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SVP – Postdisposition: Supervised Release – Revocation – Uncharged Rule Violation – Right to Notice

State v. Keith Alan VanBronkhorst, 2001 WI App 190
For VanBronkhorst: Jack E. Schairer, SPD, Madison Appellate

Issue: Whether revocation of supervised release from a ch. 980 commitment was properly based on an uncharged rule violation.

Holding:

¶9 … “(P)rocedural due process protections afforded in probation or parole revocation proceedings apply to supervised release revocation proceedings under ch. 980. “…¶15. Notice to comply with due process requirements must be given sufficiently in advance of scheduled court proceedings so that a defendant will have a reasonable opportunity to prepare. In re Gault, 387 U.S. 1, 33-34 (1967). There is no principle of due process more important or firmly established than notice of the specific charge so that the accused can prepare a defense. Cole v. Arkansas , 333 U.S.196, 201 (1948). The purpose of the petition for revocation is to inform the person on supervised release of the alleged violations so he or she can prepare a defense.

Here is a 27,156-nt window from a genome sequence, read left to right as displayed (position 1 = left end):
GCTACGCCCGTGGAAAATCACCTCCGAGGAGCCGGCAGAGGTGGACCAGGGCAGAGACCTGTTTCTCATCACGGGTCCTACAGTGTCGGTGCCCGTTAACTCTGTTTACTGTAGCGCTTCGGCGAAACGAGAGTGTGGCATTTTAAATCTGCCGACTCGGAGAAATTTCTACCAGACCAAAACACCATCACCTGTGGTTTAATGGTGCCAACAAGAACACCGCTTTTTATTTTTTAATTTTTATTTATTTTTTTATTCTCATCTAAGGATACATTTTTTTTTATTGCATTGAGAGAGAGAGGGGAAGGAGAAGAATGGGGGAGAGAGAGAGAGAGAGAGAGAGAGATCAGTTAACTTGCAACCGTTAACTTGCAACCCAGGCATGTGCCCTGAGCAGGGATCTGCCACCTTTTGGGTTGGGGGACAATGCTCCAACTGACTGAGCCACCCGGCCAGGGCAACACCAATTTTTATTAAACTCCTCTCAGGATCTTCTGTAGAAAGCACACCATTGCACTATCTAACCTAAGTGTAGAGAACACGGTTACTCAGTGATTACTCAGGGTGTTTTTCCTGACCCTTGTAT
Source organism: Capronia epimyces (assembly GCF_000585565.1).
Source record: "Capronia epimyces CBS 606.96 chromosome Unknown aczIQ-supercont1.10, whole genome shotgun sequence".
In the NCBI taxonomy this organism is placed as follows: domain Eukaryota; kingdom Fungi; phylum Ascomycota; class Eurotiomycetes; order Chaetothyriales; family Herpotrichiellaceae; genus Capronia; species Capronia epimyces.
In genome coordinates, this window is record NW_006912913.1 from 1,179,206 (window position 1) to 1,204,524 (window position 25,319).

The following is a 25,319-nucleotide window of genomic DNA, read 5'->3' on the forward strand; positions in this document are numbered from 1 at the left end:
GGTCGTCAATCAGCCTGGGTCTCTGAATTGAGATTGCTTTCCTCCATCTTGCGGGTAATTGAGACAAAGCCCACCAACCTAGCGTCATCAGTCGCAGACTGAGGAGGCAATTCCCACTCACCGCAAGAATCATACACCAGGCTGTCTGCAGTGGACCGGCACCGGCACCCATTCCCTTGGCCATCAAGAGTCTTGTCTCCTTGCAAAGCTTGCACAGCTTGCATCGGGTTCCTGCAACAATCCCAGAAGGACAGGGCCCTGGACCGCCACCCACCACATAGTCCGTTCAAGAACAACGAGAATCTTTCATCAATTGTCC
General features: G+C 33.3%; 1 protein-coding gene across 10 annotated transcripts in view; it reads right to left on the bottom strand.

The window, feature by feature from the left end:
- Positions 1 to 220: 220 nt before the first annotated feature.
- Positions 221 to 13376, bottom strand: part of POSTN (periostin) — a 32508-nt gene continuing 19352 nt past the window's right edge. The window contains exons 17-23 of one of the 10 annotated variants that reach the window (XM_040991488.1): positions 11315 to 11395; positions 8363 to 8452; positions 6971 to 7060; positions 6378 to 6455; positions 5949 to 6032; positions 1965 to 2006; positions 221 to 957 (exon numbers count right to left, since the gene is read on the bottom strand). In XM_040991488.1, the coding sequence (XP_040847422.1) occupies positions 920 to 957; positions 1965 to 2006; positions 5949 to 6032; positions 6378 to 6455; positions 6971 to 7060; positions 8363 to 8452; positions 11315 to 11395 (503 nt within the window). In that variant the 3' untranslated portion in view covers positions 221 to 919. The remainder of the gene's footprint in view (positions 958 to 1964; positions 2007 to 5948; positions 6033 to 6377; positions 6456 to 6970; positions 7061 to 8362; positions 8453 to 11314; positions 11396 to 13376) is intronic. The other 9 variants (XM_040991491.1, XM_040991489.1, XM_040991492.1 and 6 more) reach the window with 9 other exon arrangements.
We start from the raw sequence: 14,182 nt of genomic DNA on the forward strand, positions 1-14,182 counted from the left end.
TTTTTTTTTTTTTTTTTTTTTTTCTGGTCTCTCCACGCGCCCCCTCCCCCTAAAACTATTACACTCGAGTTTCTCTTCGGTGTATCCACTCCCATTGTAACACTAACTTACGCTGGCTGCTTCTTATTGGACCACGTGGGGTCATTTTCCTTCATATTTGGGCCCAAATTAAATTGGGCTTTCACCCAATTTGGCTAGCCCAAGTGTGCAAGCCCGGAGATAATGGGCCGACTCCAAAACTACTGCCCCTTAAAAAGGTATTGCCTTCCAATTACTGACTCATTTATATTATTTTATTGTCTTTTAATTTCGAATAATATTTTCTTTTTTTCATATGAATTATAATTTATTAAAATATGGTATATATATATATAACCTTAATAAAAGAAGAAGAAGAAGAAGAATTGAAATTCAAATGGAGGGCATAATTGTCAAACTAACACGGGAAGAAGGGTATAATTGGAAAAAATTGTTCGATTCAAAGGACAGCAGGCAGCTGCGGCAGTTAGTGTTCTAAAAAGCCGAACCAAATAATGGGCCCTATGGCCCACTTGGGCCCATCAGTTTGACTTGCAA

¶16. Here, VanBronkhorst was charged with violating Rules 1, 17, 36, and 37. Further, the petition specified only one incident: contact with a seven-year-old. However, the circuit court based the revocation upon a Rule 15(i) violation involving an adult and another child and upon the grounds of public safety. VanBronkhorst was not given notice of those specific charges or a factual basis. When the State asked the court to find a Rule 15(i) violation, the hearing had concluded. VanBronkhorst’s chance to present, let alone prepare a defense, was lost. “…

¶25. The only violation that was properly noticed and proved was a Rule 37 violation. Rule 37 required VanBronkhorst to remain mute and leave any situation immediately when a juvenile initiates a conversation with him. The circuit court found that there was a minimal violation of that rule. However, the court did not determine whether that violation alone merited revocation.

¶26. Because the circuit court did not rule whether the violation of Rule 37 warranted revocation of VanBronkhorst’s supervised release, we remand with directions to determine whether VanBronkhorst’s violation of Rule 37 was itself sufficient to revoke supervised release.

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